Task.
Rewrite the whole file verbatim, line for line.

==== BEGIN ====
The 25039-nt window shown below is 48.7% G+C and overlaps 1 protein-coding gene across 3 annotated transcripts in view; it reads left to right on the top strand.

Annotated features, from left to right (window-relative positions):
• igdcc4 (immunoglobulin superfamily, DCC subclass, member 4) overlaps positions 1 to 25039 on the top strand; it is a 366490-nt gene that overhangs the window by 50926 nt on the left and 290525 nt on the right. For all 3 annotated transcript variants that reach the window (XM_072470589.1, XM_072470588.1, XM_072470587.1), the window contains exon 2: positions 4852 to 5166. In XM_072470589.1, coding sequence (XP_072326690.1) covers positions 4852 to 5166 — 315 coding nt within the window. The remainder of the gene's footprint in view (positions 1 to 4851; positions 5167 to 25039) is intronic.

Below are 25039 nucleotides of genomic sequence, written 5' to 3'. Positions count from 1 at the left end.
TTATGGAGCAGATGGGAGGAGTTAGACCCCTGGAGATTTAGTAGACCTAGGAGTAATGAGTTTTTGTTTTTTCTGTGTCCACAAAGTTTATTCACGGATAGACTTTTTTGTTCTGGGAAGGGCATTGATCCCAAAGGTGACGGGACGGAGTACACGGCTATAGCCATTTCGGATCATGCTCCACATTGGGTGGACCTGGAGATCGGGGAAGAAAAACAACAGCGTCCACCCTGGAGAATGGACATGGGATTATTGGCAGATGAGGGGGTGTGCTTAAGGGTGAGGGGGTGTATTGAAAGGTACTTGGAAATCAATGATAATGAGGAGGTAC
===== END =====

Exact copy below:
The 25039-nt window shown below is 48.7% G+C and overlaps 1 protein-coding gene across 3 annotated transcripts in view; it reads left to right on the top strand.

Annotated features, from left to right (window-relative positions):
• igdcc4 (immunoglobulin superfamily, DCC subclass, member 4) overlaps positions 1 to 25039 on the top strand; it is a 366490-nt gene that overhangs the window by 50926 nt on the left and 290525 nt on the right. For all 3 annotated transcript variants that reach the window (XM_072470589.1, XM_072470588.1, XM_072470587.1), the window contains exon 2: positions 4852 to 5166. In XM_072470589.1, coding sequence (XP_072326690.1) covers positions 4852 to 5166 — 315 coding nt within the window. The remainder of the gene's footprint in view (positions 1 to 4851; positions 5167 to 25039) is intronic.

Below are 25039 nucleotides of genomic sequence, written 5' to 3'. Positions count from 1 at the left end.
TTATGGAGCAGATGGGAGGAGTTAGACCCCTGGAGATTTAGTAGACCTAGGAGTAATGAGTTTTTGTTTTTTCTGTGTCCACAAAGTTTATTCACGGATAGACTTTTTTGTTCTGGGAAGGGCATTGATCCCAAAGGTGACGGGACGGAGTACACGGCTATAGCCATTTCGGATCATGCTCCACATTGGGTGGACCTGGAGATCGGGGAAGAAAAACAACAGCGTCCACCCTGGAGAATGGACATGGGATTATTGGCAGATGAGGGGGTGTGCTTAAGGGTGAGGGGGTGTATTGAAAGGTACTTGGAAATCAATGATAATGAGGAGGTAC